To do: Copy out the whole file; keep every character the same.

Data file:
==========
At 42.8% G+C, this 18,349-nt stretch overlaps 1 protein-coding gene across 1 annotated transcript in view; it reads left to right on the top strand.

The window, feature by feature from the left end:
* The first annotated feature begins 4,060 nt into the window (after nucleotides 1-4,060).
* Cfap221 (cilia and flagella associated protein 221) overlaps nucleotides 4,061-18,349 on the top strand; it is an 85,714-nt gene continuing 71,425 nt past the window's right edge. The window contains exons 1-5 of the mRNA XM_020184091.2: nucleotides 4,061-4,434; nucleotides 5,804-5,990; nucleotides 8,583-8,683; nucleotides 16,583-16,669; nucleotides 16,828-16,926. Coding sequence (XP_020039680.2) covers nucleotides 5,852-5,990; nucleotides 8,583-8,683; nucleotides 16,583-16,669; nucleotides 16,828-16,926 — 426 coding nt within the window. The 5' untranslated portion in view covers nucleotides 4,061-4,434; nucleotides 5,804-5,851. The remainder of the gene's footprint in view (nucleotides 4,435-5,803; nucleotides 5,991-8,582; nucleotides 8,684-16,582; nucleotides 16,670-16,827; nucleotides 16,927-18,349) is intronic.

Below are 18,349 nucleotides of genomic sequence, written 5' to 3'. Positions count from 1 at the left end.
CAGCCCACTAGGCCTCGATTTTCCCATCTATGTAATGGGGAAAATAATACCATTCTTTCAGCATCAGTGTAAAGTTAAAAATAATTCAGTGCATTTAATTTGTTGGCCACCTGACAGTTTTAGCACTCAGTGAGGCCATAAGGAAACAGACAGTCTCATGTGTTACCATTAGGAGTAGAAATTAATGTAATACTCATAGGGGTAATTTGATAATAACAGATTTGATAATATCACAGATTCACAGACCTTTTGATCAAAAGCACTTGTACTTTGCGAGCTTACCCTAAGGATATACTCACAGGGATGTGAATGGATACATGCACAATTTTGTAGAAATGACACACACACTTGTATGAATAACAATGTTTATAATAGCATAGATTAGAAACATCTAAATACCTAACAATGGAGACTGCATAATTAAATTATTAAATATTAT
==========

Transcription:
At 42.8% G+C, this 18,349-nt stretch overlaps 1 protein-coding gene across 1 annotated transcript in view; it reads left to right on the top strand.

The window, feature by feature from the left end:
* The first annotated feature begins 4,060 nt into the window (after nucleotides 1-4,060).
* Cfap221 (cilia and flagella associated protein 221) overlaps nucleotides 4,061-18,349 on the top strand; it is an 85,714-nt gene continuing 71,425 nt past the window's right edge. The window contains exons 1-5 of the mRNA XM_020184091.2: nucleotides 4,061-4,434; nucleotides 5,804-5,990; nucleotides 8,583-8,683; nucleotides 16,583-16,669; nucleotides 16,828-16,926. Coding sequence (XP_020039680.2) covers nucleotides 5,852-5,990; nucleotides 8,583-8,683; nucleotides 16,583-16,669; nucleotides 16,828-16,926 — 426 coding nt within the window. The 5' untranslated portion in view covers nucleotides 4,061-4,434; nucleotides 5,804-5,851. The remainder of the gene's footprint in view (nucleotides 4,435-5,803; nucleotides 5,991-8,582; nucleotides 8,684-16,582; nucleotides 16,670-16,827; nucleotides 16,927-18,349) is intronic.

Below are 18,349 nucleotides of genomic sequence, written 5' to 3'. Positions count from 1 at the left end.
CAGCCCACTAGGCCTCGATTTTCCCATCTATGTAATGGGGAAAATAATACCATTCTTTCAGCATCAGTGTAAAGTTAAAAATAATTCAGTGCATTTAATTTGTTGGCCACCTGACAGTTTTAGCACTCAGTGAGGCCATAAGGAAACAGACAGTCTCATGTGTTACCATTAGGAGTAGAAATTAATGTAATACTCATAGGGGTAATTTGATAATAACAGATTTGATAATATCACAGATTCACAGACCTTTTGATCAAAAGCACTTGTACTTTGCGAGCTTACCCTAAGGATATACTCACAGGGATGTGAATGGATACATGCACAATTTTGTAGAAATGACACACACACTTGTATGAATAACAATGTTTATAATAGCATAGATTAGAAACATCTAAATACCTAACAATGGAGACTGCATAATTAAATTATTAAATATTAT